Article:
“Culture Never Breaks Relations between Countries, instead it Strengthens Them”
His Excellency Orlando Maniglia Ferreira, Ambassador of the Bolivarian Republic of Venezuela to Germany in Berlin, talks to Berlin GlobalNovember 30th, 2016
On 12th September 2016, a team from the ICD had the pleasure and privilege of interviewing His Excellency Orlando Maniglia Ferreira, Ambassador of the Bolivarian Republic of Venezuela to Germany. This interview gave us the opportunity to gain more knowledge about the relations between Germany and Venezuela, as well as the Embassy’s work to promote Venezuelan culture in Berlin and throughout Germany. Ambassador Maniglia Ferreira shared with us his vision of cultural diplomacy.
The interview started with an introduction to the Ambassador’s career. His Excellency Orlando Maniglia Ferreira has been General Commander of the Navy of the Bolivarian Republic of Venezuela, Minister of Defence and a speaker, among other positions, before taking charge as Ambassador of the Republic of Venezuela to Germany in 2015.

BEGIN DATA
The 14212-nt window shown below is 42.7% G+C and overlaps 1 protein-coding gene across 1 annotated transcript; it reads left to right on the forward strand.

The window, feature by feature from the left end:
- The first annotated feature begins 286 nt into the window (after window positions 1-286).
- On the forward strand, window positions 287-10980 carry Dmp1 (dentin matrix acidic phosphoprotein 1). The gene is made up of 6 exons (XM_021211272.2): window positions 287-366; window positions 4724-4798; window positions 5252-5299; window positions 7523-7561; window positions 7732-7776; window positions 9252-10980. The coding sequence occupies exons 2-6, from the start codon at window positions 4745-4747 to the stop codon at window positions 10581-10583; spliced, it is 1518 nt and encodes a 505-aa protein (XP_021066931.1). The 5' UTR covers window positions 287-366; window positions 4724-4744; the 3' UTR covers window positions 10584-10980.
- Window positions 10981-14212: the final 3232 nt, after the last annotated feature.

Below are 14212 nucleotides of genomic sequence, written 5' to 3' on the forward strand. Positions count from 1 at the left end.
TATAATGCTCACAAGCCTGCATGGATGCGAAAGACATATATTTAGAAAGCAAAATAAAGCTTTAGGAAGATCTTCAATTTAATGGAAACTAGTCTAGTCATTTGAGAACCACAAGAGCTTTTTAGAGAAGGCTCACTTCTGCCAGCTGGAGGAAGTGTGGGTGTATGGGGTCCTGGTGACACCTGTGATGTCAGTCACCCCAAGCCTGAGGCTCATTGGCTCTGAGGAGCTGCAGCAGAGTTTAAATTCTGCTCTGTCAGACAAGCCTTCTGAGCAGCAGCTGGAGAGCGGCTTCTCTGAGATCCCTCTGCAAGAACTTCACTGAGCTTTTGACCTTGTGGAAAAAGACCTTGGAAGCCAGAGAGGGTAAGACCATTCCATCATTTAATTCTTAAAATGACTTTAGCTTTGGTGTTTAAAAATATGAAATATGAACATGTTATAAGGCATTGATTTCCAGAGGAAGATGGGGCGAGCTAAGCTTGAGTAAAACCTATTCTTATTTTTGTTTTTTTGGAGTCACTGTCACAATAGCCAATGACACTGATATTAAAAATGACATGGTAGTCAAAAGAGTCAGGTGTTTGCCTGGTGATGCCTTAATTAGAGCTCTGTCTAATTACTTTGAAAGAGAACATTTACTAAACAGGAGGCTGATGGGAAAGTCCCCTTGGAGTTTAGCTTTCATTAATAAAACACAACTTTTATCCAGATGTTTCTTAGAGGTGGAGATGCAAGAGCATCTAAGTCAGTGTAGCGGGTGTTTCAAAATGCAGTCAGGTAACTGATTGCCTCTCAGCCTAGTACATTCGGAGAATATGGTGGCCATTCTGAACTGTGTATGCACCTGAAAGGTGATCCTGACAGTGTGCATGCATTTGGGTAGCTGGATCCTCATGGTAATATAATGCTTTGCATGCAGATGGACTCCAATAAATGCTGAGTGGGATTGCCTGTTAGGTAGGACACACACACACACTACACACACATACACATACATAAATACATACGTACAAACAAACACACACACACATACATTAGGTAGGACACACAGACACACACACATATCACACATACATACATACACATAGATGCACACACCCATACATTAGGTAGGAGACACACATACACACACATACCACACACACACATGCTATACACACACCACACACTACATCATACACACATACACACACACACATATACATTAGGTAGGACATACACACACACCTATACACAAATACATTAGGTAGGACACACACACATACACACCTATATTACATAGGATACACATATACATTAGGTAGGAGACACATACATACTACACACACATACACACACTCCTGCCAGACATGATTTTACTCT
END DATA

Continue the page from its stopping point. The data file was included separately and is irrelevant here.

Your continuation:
The former Ambassador of Venezuela to Germany, Rodrigo Chavez, was concluding his placement after a long diplomatic career of nine years when Ambassador Maniglia Ferreira was called to replace him as the new Ambassador of Venezuela, after a 10 year career in the military. Like every soldier, he didn’t deny the mission, stating that every position he served taught him something. According to Ambassador Maniglia Ferreira, in his position as an Ambassador he has learned to deal with a world with many different languages such as: German, Italian, Portuguese, French, Russian, Chinese and Polish.
Europe gives people the opportunity to meet each other. It is easy to adapt, understand and comprehend new tasks. It can be difficult when you arrive in a place where people have never worked in an embassy before. However, when he took charge of the Embassy of Venezuela in Germany, everybody knew what the job of an embassy was. Therefore the change was not so traumatic, although it is always a challenge to start something new.